The Andrew Neil Show will not be returning to Britons screens as part of huge BBC cuts. The political programme had been cut during the coronavirus crisis, but will now not return, it has been confirmed. It comes amid huge job loses across the BBC, which is mainly funded by a licence fee paid by British TV viewers. In total 520 jobs will go, from a workforce of around 6,000 people.
That includes 450 job cuts that were announced as part of an £80m savings drive in January, and then put on hold.
The BBC said it was talking to Mr Neil about a new BBC One interview show.
Lunchtime TV show Politics Live, one of Mr Neil’s former programmes, will return four days a week after being taken off air during the pandemic, but he is not expected to present the show on a regular basis.
Announcing the latest cuts, the BBC said: “We remain committed to Andrew Neil’s in-depth interviews (as well as the Budget, US Election and other Specials).
“The Andrew Neil Show will not be returning but we’re in discussions about a new interview series on BBC One.”
The Andrew Neil Show has been axed as part of huge BBC cuts, it has been announced.
The Andrew Neil Show had been taken off air during the coronavirus crisis
Furious Britons took to Twitter to lash out at the BBC’s decision to axe the Andrew Neil Show.
One person tweeted: “Andrew Neil is one of the finest if not the finest political interviewer in the country.
“The BBC need their heads bashing together if they think cancelling his show is a good idea!”
Another said: “The best interviewer the BBC have got.
The BBC said it was talking to Andrew Neil about a new BBC One interview show
“Nobody had a easy ride with Andrew Neil.
“The lefties are getting their way by stealth.”
The announcement comes just a week after the BBC said it would be ending the universal free TV licence for over-75s from next month.
Furious Britons are now calling for the licence fee to be scrapped altogether.
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The BBC said the coronavirus pandemic had led it to ‘re-evaluate exactly how we operate as an organisation’
The BBC is also scrapping the free TV licence fee for over-75s
One person tweeted: “Over 75’s will have even less quality TV to watch now. It’s time to scrap the TV licence fee altogether.”
Another wrote: “They can spare an extra £100 million on a ‘diversity’ budget and £87 million on a new net for a failing soap opera. The Licence Fee has to go.”
Mr Neil has been one of the BBC’s top political broadcasters over the past 20 years, fronting programmes such as This Week and Daily Politics.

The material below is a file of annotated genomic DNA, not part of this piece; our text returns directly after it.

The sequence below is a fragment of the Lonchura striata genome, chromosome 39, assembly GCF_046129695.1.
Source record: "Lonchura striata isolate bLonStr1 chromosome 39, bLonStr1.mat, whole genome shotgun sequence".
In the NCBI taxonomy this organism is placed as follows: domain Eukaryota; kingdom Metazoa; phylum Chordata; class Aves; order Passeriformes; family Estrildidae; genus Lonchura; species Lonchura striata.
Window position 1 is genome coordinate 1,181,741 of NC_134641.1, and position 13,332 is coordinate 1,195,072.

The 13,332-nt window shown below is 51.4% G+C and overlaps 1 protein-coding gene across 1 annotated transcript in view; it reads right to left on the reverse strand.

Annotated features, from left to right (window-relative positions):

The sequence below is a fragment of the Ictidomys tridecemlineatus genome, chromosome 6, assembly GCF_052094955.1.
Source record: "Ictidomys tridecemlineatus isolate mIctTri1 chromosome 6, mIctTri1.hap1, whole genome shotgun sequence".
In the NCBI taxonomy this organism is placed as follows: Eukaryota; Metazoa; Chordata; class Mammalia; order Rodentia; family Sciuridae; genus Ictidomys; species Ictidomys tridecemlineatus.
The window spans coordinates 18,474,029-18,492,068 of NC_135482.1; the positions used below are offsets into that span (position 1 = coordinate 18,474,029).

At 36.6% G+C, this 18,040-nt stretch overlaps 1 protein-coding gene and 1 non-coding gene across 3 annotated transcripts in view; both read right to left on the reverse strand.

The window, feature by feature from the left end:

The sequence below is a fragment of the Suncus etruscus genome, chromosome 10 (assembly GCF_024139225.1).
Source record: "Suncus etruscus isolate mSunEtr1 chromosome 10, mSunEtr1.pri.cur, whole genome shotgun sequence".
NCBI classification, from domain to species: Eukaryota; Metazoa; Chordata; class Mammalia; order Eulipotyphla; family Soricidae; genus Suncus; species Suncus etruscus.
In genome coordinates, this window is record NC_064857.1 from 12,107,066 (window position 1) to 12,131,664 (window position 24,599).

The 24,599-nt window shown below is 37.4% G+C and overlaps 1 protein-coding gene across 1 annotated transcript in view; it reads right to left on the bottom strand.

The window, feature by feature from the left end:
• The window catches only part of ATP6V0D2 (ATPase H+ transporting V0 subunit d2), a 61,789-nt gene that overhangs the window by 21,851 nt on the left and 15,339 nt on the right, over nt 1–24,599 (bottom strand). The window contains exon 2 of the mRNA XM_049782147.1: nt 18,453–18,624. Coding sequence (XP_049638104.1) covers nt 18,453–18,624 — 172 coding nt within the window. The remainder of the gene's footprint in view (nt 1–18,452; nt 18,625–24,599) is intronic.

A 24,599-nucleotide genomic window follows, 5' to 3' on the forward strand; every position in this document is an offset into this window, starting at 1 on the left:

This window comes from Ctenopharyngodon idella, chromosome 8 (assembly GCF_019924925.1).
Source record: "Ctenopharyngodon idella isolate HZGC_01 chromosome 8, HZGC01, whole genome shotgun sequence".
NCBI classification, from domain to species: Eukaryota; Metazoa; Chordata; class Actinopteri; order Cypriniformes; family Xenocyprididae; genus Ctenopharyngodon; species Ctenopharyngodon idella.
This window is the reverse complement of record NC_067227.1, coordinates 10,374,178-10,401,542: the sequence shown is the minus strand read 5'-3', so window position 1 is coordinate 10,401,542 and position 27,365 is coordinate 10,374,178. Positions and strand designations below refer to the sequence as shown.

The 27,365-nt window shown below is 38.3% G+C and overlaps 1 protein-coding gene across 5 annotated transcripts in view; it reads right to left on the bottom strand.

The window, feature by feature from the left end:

The Andrew Neil Show began last autumn in the week’s leading up to the general election in December, and the UK’s departure from the European Union.
The massively popular politics programme, included interviews with most party leaders, but Prime Minister Boris Johnson did not appear.
Boris Johnson did not follow other political leaders by appearing on the Andrew Neil Show
The broadcaster said increased financial pressure on the BBC because of the pandemic means the total number of job losses in BBC News will rise to around 520.
Director of BBC News and Current Affairs Fran Unsworth said: “COVID-19 has changed all of our lives. We are still covering the most challenging story of our lifetimes.
“During this crisis audiences have turned to BBC News in their millions and I’m incredibly proud of what we, as a team, have been able to achieve.
“But if we don’t make changes, we won’t be sustainable.
“This crisis has led us to re-evaluate exactly how we operate as an organisation.
“And our operation has been underpinned by the principles we set out earlier this year – fewer stories, more targeted and with more impact.
“We’re aiming to reach everyone, every day. For BBC News to thrive, and for us to continue to serve all our audiences, we have to change.”
In 2016. the BBC said it needed to save £800million, wityh around £80million of that figure coming from news.
Over the past four years, the corporation has announced plans to reduce its “pool of presenters”, with more correspondents being tasked with working across a wider range of content.
Victoria Derbyshire’s BBC Two programme has already been axed, while it was previously announced Newsnight, 5Live and Today would be affected as part of cost-cutting plans and efforts to reach a younger audience.
This is a breaking story. More to follow…